UCLA researchers identify a method to make tumors susceptible to immune attack
Source: News Medical Life Sciences, June 2022
One powerful way cancer cells defend against tumor-killing immune cells is to load up their cell surface with a protein known as PD-L1. Now a team of UCLA Jonsson Comprehensive Cancer Center researchers led by Roger S. Lo, MD, PhD, has identified a method to degrade tumor cell-surface PD-L1, thereby making tumors susceptible to immune attack. This approach, in combination with existing therapies, could improve treatment responses of metastatic melanoma and other cancers by suppressing resistance to current therapies.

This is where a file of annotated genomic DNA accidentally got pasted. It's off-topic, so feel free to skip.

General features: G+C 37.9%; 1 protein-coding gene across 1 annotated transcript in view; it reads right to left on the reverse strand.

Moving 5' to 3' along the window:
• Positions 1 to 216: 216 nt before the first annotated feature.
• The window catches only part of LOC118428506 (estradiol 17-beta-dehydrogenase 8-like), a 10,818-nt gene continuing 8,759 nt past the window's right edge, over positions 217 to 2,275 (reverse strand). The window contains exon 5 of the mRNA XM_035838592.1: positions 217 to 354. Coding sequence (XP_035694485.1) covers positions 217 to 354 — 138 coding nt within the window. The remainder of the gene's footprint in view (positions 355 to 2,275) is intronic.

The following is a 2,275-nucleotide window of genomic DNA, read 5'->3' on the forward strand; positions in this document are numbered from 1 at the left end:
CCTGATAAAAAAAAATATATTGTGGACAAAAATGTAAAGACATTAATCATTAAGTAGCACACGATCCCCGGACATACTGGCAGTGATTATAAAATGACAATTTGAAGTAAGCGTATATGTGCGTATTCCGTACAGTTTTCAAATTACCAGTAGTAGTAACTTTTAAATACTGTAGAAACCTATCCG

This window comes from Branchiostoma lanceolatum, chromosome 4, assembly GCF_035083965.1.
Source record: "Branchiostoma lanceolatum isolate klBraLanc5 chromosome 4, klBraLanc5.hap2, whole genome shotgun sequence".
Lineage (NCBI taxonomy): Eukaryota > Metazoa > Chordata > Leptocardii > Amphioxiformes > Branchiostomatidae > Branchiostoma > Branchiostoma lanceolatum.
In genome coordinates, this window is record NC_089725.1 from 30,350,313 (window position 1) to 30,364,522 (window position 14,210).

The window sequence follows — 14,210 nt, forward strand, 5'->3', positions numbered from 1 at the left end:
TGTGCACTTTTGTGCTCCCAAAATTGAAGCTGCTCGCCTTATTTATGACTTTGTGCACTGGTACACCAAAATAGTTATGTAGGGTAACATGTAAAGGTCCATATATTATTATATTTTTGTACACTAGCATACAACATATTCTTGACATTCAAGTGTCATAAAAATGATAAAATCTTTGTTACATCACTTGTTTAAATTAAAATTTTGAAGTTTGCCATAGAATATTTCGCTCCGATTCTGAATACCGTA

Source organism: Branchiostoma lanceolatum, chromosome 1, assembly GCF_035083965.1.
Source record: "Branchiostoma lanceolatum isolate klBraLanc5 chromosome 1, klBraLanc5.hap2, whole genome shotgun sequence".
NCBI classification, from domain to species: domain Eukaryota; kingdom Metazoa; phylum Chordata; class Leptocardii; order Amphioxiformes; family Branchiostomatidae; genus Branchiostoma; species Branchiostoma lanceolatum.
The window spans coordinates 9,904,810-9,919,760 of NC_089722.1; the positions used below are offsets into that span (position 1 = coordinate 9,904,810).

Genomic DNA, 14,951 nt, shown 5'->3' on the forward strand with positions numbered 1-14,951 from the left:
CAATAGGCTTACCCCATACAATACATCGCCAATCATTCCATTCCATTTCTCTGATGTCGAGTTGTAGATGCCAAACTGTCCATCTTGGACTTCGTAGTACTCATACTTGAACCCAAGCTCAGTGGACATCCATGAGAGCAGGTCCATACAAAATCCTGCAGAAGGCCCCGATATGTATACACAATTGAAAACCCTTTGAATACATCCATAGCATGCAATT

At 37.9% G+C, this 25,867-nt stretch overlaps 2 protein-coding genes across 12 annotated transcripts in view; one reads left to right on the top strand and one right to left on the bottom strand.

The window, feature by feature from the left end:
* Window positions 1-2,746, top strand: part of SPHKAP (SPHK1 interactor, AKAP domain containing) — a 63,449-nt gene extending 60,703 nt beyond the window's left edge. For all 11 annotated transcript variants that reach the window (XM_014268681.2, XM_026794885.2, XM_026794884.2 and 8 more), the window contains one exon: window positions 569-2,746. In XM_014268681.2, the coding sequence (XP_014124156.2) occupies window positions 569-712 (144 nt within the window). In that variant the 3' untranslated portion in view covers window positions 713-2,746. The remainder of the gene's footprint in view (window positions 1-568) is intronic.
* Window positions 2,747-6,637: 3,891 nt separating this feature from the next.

Lo and his co-authors published their findings Tuesday in the journal Cancer Discovery.
Lo, a professor of medicine (dermatology) and molecular and medical pharmacology at UCLA’s David Geffen School of Medicine, and the team at his lab first found that tumor cell-surface PD-L1 is destabilized or degraded by a protein named ITCH. By searching a trove of small molecules at a National Institutes of Health library, they found and deployed a small molecule, which they characterized to be an ITCH activator. By activating ITCH, the small molecule degrades tumor cell-surface PD-L1. This small molecule, when used together with an existing therapy, suppresses relapses of melanoma in animal models.READ THE ORIGINAL FULL ARTICLE